Feature 1:
3 Temporary Works

Feature 2:
Architecture in Luxembourg

Herzog & de Meuron Plans to Transform Tate Modern
Zaha Hadid Designs Three High-rise Towers in Dubai

Jean Nouvel
Guthrie Theater

Alvaro Joaquim Melo Siza Vieira
Ribera-Serrallo Sports Complex

Feature 1:
3 Temporary Works

Temporary architecture has the image of being, among other things, mobile, lightweight and low-cost. Unlike Architecture, it is not expected to be permanent. Free of the burden of such an expectation, it can take on a more variegated expression.
The architect can try experimental materials and methods without excessive regard for building performance, precisely because the period of use is limited; moreover, a limited budget forces the architect to create a work of clear-cut expression.
The three works introduced here were produced under different conditions and in different environments. However, they all have a spare, succinct beauty precisely because the projects were subject to many constraints. We may be able to discover in temporary architecture the starting point of architecture.

Herzog & de Meuron
Prada Improbable Classics Prada Temporary Store

Rem Koolhaas + Cecil Balmond
Serpentine Gallery Pavilion 2006

OBRA Architects
BEATFUSE! for Warm Up MoMA/P.S.1 Young Architects Program

Feature 2:
Architecture in Luxembourg

Luxembourgs small size and its relatively small number of cities means there has never been an explicit national urban policy. Instead there is a cross-border cooperation between the cities of Luxembourg, Trier, Saarbrcken and Metz, which set up a trans-national Quattropole urban network to pool their strengths and resources. The national government, however, has set up several funds to help in overcoming specific urban problems, some of them directly targeted at Luxembourg City, such as the fund for the urban development of the Kirchberg Plateau. This once agricultural area has since the 50s undergone tremendous change. Urban studies by reknowned architectural teams* have transformed the green fields into a vivid urban network, answering the need for growth beyond the borders of the historical city, due to its selection as a European institution site. The next step in the future is to give the Kirchberg Plateau its own settled population, people who both live and work on the plateau. Although now there is an active population of 20,500 people, it has only 2,000 inhabitants. In order to balance tertiary-sector growth, a significant part of the further development of the area will be focussed on the establishment of residential space.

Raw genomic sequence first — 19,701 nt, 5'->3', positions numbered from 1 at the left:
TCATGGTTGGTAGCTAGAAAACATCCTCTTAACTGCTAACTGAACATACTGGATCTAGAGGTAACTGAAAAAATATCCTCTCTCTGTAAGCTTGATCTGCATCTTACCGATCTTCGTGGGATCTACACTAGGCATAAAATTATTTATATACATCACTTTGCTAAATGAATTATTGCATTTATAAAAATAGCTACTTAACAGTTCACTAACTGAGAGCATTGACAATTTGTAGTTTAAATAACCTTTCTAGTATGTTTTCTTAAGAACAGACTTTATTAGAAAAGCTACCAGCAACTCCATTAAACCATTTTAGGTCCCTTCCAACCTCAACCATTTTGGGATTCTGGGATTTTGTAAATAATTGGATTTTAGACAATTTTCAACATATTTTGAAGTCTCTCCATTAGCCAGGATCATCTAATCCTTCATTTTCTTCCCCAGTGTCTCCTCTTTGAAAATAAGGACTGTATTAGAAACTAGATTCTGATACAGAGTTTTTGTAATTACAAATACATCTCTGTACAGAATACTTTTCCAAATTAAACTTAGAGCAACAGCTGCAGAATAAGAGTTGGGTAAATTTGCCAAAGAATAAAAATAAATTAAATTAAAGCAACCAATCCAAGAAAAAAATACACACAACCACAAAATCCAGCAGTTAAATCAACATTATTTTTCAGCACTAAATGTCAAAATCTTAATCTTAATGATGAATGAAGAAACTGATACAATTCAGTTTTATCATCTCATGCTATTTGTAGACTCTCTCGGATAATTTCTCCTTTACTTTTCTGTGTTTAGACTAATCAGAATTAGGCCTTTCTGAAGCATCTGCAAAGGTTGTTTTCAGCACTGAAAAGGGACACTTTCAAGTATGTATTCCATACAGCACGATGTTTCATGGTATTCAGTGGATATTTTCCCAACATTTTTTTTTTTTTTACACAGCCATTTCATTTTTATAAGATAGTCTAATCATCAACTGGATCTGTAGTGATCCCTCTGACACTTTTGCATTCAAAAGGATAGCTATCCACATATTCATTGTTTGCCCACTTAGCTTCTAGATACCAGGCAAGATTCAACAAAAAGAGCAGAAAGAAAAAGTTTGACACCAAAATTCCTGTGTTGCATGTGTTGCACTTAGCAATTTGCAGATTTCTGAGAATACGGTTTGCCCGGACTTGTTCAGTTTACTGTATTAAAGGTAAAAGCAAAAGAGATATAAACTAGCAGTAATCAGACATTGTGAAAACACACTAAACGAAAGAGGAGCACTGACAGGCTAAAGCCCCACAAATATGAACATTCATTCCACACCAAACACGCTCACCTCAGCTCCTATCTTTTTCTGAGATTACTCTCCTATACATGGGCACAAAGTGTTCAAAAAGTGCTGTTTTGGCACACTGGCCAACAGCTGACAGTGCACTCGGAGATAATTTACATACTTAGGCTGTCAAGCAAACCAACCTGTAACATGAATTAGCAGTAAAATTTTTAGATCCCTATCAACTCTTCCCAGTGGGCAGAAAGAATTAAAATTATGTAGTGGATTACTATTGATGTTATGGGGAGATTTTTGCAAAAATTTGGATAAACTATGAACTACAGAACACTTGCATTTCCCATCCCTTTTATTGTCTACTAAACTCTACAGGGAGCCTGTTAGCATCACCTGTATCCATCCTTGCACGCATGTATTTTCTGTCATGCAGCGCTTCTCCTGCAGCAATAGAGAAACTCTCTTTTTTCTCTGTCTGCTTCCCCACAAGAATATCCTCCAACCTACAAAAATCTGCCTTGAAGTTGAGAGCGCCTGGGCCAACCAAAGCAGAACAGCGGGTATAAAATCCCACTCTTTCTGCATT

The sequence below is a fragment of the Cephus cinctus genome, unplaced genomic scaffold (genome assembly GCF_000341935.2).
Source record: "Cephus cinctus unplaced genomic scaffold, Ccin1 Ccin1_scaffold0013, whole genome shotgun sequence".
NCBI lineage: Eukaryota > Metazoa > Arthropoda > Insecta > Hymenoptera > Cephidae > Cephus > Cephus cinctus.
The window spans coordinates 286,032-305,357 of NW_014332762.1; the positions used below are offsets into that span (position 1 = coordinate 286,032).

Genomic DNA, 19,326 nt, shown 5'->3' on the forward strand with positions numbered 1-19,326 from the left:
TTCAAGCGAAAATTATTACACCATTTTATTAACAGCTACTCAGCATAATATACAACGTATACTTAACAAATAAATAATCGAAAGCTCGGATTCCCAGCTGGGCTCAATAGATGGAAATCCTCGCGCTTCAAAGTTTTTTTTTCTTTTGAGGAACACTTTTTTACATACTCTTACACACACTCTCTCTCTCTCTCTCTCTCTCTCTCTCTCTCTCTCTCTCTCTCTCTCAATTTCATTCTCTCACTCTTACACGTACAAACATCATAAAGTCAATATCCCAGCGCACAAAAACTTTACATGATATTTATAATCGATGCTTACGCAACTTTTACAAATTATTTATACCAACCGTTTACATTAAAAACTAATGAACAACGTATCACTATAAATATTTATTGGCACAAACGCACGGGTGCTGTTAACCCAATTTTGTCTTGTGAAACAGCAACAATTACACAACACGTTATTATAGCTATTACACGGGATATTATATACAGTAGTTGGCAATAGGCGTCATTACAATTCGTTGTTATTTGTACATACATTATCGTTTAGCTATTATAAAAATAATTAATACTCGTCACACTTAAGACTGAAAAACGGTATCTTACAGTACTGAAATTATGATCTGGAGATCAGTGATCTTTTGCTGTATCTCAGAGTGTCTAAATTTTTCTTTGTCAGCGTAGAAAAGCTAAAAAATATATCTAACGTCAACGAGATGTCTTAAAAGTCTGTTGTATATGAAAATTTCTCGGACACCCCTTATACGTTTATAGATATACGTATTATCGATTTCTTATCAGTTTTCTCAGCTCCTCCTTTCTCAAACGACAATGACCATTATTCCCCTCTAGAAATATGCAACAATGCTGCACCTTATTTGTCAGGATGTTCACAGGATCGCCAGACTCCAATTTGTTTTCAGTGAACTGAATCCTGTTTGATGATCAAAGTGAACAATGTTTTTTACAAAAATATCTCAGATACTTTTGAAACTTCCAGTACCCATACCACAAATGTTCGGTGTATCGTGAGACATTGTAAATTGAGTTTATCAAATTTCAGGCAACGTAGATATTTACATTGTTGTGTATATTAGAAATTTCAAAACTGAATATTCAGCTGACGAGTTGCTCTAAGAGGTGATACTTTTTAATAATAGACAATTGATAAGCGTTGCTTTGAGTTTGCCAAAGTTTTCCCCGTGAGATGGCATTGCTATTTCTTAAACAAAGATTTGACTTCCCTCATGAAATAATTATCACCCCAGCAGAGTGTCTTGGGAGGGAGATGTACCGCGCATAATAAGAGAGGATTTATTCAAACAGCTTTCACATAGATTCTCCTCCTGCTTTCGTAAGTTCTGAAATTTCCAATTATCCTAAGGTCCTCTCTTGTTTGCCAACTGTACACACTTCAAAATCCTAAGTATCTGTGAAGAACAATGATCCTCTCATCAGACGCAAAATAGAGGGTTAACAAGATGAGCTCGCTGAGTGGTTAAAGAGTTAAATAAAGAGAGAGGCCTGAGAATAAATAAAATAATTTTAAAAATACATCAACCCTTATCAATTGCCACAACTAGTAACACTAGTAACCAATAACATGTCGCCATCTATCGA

Essay: Evolutionary Phases in the Urbanization of the Kirchberg Plateau
Fonds Kirchberg + Hera Van Sande

Christian de Portzamparc
Luxembourg Philharmonic Hall

Pei Cobb Freed & Partners
Muse dArt Moderne Grand-Duc Jean (MUDAM)

SchemelWirtz Architects / Jourdan & Mller
Conference Center in Luxembourg-Kirchberg

RKW Rhode Kellermann Wawrowsky Architektur + Stdtebau
IKB International S.A.

CBA Christian Bauer & Associs Architectes
National Museum of History and Art

Essay: The Development of the Kirchberg District
Ina Nottrot

Luxembourg City Architecture Guide

Ingenhoven Architects
European Investment Bank

Dominique Perrault
Court of Justice of the European Communities

Bolles + Wilson
Luxembourg National Library

Rob Krier Christoph Kohl Architekten
Cit Judiciaire

Interview: Michle Pranchre-Tomassini / Luxembourg Ambassador to Japan

Evolving Workplaces Part 3
Distributed Workplaces: The Dispersal of the Office Through Information Communication Technology
Akihiro Kishimoto

Book Review: KM3: Excurisions on Capacities by MVRDV